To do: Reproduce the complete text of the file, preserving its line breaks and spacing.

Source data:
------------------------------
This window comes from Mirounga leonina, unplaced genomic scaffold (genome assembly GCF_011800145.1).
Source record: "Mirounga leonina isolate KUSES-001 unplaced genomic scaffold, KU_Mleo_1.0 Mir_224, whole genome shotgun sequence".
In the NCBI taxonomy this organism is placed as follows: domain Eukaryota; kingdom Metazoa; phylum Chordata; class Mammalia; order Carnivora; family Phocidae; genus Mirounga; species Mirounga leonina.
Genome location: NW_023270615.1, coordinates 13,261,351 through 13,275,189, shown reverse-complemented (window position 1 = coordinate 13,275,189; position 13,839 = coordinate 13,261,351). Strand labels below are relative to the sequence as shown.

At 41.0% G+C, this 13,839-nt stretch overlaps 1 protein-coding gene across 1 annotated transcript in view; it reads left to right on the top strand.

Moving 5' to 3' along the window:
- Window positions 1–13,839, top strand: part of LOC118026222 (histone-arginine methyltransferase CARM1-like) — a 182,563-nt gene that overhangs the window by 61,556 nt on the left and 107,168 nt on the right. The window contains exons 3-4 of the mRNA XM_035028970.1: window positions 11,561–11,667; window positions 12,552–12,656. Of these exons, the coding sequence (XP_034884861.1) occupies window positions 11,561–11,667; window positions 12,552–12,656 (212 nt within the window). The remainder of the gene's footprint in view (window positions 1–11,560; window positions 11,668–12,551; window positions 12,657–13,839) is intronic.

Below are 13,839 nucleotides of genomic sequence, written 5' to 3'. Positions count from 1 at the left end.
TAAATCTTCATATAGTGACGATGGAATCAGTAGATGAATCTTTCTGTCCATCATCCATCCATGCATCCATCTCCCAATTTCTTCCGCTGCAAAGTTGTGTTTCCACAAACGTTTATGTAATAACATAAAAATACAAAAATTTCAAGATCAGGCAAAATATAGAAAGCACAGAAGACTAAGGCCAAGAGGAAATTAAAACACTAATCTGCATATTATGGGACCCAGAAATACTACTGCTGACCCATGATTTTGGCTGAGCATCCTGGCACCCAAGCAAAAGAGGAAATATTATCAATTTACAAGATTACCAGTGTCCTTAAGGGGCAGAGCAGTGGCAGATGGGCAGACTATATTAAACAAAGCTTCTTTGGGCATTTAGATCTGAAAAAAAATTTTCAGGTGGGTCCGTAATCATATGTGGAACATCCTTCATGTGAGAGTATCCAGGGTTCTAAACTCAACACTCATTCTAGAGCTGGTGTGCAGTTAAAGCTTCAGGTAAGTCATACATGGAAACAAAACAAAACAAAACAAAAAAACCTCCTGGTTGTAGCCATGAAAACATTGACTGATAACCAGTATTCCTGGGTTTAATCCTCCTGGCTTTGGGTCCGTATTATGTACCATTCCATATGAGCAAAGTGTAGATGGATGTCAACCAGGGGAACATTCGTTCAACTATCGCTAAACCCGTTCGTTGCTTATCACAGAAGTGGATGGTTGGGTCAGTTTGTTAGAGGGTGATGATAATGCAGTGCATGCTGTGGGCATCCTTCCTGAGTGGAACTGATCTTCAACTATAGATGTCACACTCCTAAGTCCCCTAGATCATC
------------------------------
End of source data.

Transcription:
This window comes from Mirounga leonina, unplaced genomic scaffold (genome assembly GCF_011800145.1).
Source record: "Mirounga leonina isolate KUSES-001 unplaced genomic scaffold, KU_Mleo_1.0 Mir_224, whole genome shotgun sequence".
In the NCBI taxonomy this organism is placed as follows: domain Eukaryota; kingdom Metazoa; phylum Chordata; class Mammalia; order Carnivora; family Phocidae; genus Mirounga; species Mirounga leonina.
Genome location: NW_023270615.1, coordinates 13,261,351 through 13,275,189, shown reverse-complemented (window position 1 = coordinate 13,275,189; position 13,839 = coordinate 13,261,351). Strand labels below are relative to the sequence as shown.

At 41.0% G+C, this 13,839-nt stretch overlaps 1 protein-coding gene across 1 annotated transcript in view; it reads left to right on the top strand.

Moving 5' to 3' along the window:
- Window positions 1–13,839, top strand: part of LOC118026222 (histone-arginine methyltransferase CARM1-like) — a 182,563-nt gene that overhangs the window by 61,556 nt on the left and 107,168 nt on the right. The window contains exons 3-4 of the mRNA XM_035028970.1: window positions 11,561–11,667; window positions 12,552–12,656. Of these exons, the coding sequence (XP_034884861.1) occupies window positions 11,561–11,667; window positions 12,552–12,656 (212 nt within the window). The remainder of the gene's footprint in view (window positions 1–11,560; window positions 11,668–12,551; window positions 12,657–13,839) is intronic.

Below are 13,839 nucleotides of genomic sequence, written 5' to 3'. Positions count from 1 at the left end.
TAAATCTTCATATAGTGACGATGGAATCAGTAGATGAATCTTTCTGTCCATCATCCATCCATGCATCCATCTCCCAATTTCTTCCGCTGCAAAGTTGTGTTTCCACAAACGTTTATGTAATAACATAAAAATACAAAAATTTCAAGATCAGGCAAAATATAGAAAGCACAGAAGACTAAGGCCAAGAGGAAATTAAAACACTAATCTGCATATTATGGGACCCAGAAATACTACTGCTGACCCATGATTTTGGCTGAGCATCCTGGCACCCAAGCAAAAGAGGAAATATTATCAATTTACAAGATTACCAGTGTCCTTAAGGGGCAGAGCAGTGGCAGATGGGCAGACTATATTAAACAAAGCTTCTTTGGGCATTTAGATCTGAAAAAAAATTTTCAGGTGGGTCCGTAATCATATGTGGAACATCCTTCATGTGAGAGTATCCAGGGTTCTAAACTCAACACTCATTCTAGAGCTGGTGTGCAGTTAAAGCTTCAGGTAAGTCATACATGGAAACAAAACAAAACAAAACAAAAAAACCTCCTGGTTGTAGCCATGAAAACATTGACTGATAACCAGTATTCCTGGGTTTAATCCTCCTGGCTTTGGGTCCGTATTATGTACCATTCCATATGAGCAAAGTGTAGATGGATGTCAACCAGGGGAACATTCGTTCAACTATCGCTAAACCCGTTCGTTGCTTATCACAGAAGTGGATGGTTGGGTCAGTTTGTTAGAGGGTGATGATAATGCAGTGCATGCTGTGGGCATCCTTCCTGAGTGGAACTGATCTTCAACTATAGATGTCACACTCCTAAGTCCCCTAGATCATC